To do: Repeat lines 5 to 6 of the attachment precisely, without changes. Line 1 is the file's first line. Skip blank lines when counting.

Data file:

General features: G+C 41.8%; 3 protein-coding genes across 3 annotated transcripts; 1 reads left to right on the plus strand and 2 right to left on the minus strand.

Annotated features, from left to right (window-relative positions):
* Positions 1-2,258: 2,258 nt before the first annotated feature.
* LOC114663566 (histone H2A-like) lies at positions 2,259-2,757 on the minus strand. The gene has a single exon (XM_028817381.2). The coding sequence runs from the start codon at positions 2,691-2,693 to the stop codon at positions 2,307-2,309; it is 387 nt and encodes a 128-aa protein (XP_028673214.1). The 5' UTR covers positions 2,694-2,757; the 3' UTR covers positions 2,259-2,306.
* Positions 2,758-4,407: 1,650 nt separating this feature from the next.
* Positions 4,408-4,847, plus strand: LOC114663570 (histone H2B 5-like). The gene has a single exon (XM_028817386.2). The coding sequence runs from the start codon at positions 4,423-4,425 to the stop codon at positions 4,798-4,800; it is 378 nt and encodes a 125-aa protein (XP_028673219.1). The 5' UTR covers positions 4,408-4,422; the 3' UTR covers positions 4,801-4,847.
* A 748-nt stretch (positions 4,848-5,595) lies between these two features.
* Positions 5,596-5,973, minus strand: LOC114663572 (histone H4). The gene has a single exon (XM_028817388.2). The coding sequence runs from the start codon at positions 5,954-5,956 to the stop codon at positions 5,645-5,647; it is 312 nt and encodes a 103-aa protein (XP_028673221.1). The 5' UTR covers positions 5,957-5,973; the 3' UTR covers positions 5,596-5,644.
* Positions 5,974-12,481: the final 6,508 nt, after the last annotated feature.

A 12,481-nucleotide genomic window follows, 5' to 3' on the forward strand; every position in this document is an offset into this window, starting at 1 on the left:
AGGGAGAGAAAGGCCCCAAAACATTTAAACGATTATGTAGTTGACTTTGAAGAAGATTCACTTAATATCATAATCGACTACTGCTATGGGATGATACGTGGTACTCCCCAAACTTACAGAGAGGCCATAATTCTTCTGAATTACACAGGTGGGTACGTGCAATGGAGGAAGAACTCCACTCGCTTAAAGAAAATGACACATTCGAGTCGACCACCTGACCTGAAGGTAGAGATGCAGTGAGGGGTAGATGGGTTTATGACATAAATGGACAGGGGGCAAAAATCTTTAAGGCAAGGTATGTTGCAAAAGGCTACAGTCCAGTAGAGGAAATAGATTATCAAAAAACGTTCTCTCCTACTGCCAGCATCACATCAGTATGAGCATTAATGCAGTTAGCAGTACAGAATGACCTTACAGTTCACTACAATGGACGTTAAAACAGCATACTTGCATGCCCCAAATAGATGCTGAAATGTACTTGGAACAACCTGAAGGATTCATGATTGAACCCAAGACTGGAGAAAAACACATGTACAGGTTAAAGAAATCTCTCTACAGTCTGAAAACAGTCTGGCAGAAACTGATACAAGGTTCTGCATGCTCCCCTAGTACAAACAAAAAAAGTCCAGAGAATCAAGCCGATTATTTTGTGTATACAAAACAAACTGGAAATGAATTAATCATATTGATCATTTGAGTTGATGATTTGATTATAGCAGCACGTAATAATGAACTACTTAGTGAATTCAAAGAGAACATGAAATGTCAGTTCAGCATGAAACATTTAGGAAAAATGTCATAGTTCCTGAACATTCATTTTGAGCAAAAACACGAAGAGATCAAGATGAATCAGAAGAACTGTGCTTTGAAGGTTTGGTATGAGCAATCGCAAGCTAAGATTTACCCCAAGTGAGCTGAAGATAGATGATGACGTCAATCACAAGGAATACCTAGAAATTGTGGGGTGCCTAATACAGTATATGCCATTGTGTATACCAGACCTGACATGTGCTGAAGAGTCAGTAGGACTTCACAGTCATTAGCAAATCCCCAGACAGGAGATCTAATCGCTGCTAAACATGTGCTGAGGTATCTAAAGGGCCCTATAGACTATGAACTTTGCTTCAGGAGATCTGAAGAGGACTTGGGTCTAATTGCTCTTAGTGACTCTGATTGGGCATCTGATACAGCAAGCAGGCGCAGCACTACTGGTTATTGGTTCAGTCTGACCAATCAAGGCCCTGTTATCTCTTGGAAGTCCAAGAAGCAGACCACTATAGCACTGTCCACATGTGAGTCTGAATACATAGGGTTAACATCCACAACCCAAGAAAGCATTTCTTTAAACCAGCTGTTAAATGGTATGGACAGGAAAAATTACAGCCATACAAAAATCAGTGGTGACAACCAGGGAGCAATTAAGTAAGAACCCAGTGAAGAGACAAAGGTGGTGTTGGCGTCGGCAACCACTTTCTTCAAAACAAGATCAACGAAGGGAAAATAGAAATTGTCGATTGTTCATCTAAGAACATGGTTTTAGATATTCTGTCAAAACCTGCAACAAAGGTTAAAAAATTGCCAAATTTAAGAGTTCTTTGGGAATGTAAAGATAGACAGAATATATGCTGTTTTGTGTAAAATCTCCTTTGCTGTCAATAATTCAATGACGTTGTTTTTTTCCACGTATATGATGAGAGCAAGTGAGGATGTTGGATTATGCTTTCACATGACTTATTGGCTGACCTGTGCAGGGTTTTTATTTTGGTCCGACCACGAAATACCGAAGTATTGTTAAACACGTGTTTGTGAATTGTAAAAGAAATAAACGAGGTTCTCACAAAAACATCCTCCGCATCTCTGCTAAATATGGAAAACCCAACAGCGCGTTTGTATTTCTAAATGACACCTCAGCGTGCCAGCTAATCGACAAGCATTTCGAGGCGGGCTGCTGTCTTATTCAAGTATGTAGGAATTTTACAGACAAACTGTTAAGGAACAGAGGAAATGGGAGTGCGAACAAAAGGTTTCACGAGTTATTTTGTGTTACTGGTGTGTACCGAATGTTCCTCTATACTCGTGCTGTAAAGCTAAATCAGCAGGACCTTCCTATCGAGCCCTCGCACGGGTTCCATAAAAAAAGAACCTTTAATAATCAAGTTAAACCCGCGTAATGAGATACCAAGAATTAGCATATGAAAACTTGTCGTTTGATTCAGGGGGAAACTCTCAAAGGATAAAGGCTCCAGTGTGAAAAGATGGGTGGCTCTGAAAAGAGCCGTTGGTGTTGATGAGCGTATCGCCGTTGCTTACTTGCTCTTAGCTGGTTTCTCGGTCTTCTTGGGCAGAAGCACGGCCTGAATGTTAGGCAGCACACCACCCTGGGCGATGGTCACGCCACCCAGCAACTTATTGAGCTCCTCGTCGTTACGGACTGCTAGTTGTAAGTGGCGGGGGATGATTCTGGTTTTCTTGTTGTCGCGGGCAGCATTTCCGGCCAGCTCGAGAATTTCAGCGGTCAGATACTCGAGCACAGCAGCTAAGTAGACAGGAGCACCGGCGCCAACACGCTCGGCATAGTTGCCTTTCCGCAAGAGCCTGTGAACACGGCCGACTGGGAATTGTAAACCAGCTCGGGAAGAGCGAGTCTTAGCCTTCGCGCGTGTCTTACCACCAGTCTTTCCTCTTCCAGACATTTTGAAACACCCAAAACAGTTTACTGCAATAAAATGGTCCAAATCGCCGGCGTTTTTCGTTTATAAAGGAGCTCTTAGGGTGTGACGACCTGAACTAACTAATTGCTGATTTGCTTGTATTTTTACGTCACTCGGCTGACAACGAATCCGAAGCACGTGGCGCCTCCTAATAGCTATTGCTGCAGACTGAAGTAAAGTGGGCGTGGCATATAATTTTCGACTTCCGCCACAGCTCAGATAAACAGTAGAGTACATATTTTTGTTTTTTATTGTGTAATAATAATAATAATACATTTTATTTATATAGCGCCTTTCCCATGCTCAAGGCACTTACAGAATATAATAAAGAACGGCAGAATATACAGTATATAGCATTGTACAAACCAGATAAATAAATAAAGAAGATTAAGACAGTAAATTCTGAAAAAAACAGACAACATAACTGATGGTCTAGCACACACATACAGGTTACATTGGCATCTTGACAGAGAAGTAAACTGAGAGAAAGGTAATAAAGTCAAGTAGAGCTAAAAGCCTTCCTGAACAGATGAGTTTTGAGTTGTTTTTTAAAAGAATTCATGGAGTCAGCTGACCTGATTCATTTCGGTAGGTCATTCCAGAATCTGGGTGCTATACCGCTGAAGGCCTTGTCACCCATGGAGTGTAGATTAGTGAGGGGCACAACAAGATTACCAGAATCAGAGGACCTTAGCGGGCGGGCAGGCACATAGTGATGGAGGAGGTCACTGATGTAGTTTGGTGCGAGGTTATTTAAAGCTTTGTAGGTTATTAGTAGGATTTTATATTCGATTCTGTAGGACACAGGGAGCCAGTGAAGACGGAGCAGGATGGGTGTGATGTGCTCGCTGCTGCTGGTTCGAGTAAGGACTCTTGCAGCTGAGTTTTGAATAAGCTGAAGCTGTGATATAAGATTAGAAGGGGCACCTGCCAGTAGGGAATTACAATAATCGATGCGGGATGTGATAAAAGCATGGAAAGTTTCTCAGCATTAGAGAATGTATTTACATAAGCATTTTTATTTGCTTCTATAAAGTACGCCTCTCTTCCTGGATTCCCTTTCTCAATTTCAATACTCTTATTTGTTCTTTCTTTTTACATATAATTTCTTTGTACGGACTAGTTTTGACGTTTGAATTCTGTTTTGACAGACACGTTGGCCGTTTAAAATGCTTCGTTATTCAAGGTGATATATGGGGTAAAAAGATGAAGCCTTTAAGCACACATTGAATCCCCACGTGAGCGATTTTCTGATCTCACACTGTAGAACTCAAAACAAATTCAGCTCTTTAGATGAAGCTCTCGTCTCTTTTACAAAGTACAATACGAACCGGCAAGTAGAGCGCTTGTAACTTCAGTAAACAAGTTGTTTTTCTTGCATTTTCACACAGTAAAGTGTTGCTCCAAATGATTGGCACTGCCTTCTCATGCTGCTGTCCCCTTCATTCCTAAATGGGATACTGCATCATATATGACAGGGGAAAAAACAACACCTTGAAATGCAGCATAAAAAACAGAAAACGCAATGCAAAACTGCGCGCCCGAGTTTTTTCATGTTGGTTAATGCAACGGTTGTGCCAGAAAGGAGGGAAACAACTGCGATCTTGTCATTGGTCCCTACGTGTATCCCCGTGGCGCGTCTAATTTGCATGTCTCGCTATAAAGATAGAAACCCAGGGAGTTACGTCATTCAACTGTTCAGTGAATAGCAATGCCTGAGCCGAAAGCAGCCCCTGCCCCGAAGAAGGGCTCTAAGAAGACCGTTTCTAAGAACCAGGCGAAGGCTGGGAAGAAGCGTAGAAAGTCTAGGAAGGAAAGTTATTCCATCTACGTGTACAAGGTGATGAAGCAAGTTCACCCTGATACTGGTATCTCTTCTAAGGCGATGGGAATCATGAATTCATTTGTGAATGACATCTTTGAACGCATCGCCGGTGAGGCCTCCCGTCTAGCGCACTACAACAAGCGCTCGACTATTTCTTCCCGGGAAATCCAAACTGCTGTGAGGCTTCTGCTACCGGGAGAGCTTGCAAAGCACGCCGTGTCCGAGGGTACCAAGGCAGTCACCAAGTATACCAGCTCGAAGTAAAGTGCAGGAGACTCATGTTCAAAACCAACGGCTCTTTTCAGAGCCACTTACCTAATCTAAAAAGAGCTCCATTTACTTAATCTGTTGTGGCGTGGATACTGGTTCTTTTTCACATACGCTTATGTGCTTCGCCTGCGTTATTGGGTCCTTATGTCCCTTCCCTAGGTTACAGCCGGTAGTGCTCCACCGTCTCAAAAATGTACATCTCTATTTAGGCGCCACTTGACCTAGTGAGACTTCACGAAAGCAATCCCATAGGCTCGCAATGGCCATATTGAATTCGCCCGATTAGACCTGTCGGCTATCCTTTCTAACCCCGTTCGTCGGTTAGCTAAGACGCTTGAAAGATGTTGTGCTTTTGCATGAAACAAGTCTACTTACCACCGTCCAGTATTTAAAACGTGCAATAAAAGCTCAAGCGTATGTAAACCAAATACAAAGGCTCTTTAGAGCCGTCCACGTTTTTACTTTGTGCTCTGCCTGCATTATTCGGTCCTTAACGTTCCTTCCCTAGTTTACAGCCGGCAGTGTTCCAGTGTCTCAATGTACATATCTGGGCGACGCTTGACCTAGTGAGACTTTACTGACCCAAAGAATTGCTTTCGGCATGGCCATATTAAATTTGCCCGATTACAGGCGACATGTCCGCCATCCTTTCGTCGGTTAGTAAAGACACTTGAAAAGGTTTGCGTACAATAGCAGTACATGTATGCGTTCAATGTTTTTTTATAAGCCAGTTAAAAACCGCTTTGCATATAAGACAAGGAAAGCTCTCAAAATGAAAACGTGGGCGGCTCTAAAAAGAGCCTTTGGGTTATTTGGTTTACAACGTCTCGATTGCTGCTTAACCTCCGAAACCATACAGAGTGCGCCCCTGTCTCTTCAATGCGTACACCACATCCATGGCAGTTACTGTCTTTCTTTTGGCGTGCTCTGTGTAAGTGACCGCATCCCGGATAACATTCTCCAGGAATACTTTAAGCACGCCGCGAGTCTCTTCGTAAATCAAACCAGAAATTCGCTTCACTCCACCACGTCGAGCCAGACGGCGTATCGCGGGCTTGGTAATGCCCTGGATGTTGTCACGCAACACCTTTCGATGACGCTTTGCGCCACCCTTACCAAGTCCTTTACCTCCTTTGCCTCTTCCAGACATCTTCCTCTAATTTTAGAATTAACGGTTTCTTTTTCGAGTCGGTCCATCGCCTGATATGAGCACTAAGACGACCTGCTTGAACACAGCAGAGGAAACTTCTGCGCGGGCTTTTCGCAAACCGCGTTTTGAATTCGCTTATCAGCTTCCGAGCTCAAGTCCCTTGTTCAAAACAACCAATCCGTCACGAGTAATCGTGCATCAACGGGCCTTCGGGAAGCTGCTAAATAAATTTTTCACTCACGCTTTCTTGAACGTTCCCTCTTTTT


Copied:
* Positions 2,758-4,407: 1,650 nt separating this feature from the next.
* Positions 4,408-4,847, plus strand: LOC114663570 (histone H2B 5-like). The gene has a single exon (XM_028817386.2). The coding sequence runs from the start codon at positions 4,423-4,425 to the stop codon at positions 4,798-4,800; it is 378 nt and encodes a 125-aa protein (XP_028673219.1). The 5' UTR covers positions 4,408-4,422; the 3' UTR covers positions 4,801-4,847.